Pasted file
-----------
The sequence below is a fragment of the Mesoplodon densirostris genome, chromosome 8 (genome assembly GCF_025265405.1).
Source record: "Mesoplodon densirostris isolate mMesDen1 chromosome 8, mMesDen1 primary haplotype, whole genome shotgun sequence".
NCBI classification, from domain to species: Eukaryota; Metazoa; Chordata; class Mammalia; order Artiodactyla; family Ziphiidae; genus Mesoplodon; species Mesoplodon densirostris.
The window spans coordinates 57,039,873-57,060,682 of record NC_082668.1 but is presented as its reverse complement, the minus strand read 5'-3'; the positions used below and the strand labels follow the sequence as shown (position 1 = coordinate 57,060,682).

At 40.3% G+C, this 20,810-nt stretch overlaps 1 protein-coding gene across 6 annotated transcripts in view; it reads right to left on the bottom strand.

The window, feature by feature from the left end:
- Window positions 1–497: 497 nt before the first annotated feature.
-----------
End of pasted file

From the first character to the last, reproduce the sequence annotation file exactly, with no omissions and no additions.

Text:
The sequence below is a fragment of the Mesoplodon densirostris genome, chromosome 8 (genome assembly GCF_025265405.1).
Source record: "Mesoplodon densirostris isolate mMesDen1 chromosome 8, mMesDen1 primary haplotype, whole genome shotgun sequence".
NCBI classification, from domain to species: Eukaryota; Metazoa; Chordata; class Mammalia; order Artiodactyla; family Ziphiidae; genus Mesoplodon; species Mesoplodon densirostris.
The window spans coordinates 57,039,873-57,060,682 of record NC_082668.1 but is presented as its reverse complement, the minus strand read 5'-3'; the positions used below and the strand labels follow the sequence as shown (position 1 = coordinate 57,060,682).

At 40.3% G+C, this 20,810-nt stretch overlaps 1 protein-coding gene across 6 annotated transcripts in view; it reads right to left on the bottom strand.

The window, feature by feature from the left end:
- Window positions 1–497: 497 nt before the first annotated feature.